When the nook first came out, I fell in love. It was the first e-reader I’d found that I could actually use and enjoy. I still have it, and though it’s suffered a hairline crack in the page turn button from sheer overuse, in many ways it’s better today than the day I bought it, thanks to excellent software updates along the way.
That’s not to say that it’s still the best reader out there.
(insert collective gasps here)
In fact, I’d say that there really isn’t a “best” reader to buy right now, but a whole lot of options for different reading habits. There’s too many for me to look at all of them here, but I did take a look at the most recent and most common readers available for people in the US. Here’s my short, quick and easy shopping guide: Continue reading
Disclaimer: No, I don’t get any money from Barnes and Noble or anyone else for touting the nook. I spend most of my time giving money to them in exchange for still more books.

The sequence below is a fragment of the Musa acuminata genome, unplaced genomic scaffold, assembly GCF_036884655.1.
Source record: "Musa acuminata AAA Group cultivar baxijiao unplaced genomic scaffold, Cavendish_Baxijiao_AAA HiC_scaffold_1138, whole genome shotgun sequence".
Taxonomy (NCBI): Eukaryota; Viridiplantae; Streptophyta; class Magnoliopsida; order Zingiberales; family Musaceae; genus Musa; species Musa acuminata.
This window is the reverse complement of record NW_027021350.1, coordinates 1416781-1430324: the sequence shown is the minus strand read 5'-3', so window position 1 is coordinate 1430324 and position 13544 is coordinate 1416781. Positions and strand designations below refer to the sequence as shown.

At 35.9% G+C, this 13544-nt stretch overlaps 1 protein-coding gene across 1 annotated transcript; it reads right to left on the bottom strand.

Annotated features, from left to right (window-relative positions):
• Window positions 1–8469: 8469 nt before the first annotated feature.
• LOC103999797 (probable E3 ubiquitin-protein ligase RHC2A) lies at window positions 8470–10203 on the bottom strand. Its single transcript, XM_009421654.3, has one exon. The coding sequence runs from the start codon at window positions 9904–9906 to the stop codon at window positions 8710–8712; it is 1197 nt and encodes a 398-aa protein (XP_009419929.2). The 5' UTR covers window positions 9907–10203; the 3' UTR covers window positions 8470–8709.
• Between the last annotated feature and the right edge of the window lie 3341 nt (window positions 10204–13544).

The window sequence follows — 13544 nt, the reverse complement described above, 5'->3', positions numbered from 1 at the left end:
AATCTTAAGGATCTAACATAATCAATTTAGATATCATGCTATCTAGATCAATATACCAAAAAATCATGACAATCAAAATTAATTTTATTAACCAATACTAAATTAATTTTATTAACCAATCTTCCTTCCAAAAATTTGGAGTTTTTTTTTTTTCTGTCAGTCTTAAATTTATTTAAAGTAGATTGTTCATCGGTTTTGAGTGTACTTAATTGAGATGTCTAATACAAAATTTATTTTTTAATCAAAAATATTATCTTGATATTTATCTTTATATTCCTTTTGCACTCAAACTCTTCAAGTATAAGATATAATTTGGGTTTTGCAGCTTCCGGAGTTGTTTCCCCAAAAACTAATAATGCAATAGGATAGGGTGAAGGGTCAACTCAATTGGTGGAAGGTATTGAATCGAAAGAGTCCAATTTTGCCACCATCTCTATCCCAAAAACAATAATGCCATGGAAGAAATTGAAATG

I wasn’t planning on writing a post about my nook for two reasons: first, I kinda already did with my rant about the iPad, and second, I think I’ve established my love for it such that anyone who reads this blog will not need reminded.
But then I saw the need.
I was explaining the nook (The people at B&N, for reasons entirely their own, do not capitalize “nook”…hence the title of this post, as capitalizing just the other words gave me nightmares.) to a friend over the phone who knew that I recommended it, when she stopped me with this statement:
“Yes, but you know, you’ve always been more of a gadget person than I am.”
I blinked. I very nearly dropped my phone. Of course the above statement is a correct one – I am a gadget person – however there was one glaring error.
The nook is not a gadget. Continue reading